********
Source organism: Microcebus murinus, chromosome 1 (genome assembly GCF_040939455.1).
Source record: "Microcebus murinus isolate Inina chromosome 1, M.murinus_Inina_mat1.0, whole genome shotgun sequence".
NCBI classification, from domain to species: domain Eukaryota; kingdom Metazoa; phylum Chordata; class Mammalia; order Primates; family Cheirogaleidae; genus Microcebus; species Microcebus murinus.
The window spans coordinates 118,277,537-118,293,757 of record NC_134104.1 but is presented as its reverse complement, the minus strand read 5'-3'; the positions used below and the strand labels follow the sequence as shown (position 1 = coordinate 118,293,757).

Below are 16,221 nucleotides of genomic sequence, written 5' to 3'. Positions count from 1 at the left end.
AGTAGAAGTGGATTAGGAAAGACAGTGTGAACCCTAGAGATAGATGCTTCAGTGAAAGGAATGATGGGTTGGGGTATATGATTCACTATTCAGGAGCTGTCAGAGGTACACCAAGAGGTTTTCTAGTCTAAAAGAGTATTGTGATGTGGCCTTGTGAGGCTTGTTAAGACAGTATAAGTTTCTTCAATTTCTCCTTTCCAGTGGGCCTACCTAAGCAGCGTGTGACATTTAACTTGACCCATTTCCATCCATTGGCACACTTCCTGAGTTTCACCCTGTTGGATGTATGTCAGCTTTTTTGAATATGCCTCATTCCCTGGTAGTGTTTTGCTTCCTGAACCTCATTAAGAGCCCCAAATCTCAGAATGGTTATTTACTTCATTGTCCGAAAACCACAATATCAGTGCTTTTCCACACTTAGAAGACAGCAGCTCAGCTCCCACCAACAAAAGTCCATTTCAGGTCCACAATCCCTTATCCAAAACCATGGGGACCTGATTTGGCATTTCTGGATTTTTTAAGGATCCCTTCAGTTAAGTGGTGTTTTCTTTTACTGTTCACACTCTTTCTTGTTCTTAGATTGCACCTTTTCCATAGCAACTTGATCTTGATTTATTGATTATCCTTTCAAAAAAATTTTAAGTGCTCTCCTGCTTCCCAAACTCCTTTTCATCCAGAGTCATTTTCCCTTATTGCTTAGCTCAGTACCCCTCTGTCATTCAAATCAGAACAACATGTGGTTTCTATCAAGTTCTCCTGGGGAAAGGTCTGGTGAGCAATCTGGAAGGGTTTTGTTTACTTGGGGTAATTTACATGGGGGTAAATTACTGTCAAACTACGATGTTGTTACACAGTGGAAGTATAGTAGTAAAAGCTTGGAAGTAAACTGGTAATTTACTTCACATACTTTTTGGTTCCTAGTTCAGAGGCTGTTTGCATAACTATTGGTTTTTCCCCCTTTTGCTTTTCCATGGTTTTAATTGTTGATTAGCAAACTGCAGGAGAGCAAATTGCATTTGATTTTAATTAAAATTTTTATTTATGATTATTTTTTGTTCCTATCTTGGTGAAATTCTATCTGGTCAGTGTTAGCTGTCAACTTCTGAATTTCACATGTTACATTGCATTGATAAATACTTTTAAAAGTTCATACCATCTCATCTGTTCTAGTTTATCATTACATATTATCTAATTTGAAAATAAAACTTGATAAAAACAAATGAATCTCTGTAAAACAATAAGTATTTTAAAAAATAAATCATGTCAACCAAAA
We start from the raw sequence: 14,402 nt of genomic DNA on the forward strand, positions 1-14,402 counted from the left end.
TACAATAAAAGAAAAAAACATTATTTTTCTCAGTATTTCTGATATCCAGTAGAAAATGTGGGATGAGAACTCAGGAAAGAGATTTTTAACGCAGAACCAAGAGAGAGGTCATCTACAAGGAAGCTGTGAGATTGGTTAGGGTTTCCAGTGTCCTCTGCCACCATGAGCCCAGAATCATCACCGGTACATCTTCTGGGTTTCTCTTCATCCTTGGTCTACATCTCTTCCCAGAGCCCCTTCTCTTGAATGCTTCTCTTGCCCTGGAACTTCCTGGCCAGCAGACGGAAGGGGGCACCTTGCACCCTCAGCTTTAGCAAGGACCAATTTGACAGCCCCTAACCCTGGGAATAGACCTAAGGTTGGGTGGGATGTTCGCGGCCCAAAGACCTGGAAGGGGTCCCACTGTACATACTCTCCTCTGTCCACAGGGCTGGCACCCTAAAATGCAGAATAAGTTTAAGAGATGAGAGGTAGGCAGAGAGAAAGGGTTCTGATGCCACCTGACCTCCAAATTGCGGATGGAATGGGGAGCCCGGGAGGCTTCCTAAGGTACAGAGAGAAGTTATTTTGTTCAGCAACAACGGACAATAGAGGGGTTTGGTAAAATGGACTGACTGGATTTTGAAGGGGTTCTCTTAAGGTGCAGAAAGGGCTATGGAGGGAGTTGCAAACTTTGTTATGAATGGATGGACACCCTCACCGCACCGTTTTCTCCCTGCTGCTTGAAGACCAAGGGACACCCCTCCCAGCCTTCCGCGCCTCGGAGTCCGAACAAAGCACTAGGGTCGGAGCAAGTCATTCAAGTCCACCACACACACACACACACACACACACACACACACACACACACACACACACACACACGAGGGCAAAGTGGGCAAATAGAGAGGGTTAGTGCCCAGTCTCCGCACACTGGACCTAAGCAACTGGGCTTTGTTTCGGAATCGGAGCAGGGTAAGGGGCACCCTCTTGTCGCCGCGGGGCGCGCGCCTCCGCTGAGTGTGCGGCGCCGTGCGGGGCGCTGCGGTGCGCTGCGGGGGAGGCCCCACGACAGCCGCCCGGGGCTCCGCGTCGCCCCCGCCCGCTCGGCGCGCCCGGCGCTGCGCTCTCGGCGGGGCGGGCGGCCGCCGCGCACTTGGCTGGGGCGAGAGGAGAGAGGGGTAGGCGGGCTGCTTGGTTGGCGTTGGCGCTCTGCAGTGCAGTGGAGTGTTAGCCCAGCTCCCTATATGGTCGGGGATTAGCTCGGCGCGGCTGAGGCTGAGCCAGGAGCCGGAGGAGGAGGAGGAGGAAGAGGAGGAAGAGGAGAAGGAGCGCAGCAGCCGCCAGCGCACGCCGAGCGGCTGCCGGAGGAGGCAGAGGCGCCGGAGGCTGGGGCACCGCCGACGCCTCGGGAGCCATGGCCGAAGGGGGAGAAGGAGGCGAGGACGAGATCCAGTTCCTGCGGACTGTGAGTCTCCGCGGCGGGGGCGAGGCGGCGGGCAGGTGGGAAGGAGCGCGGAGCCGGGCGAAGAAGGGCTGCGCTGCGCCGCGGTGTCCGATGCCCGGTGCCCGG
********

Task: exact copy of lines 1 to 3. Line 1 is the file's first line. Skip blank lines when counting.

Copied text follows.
Source organism: Microcebus murinus, chromosome 1 (genome assembly GCF_040939455.1).
Source record: "Microcebus murinus isolate Inina chromosome 1, M.murinus_Inina_mat1.0, whole genome shotgun sequence".
NCBI classification, from domain to species: domain Eukaryota; kingdom Metazoa; phylum Chordata; class Mammalia; order Primates; family Cheirogaleidae; genus Microcebus; species Microcebus murinus.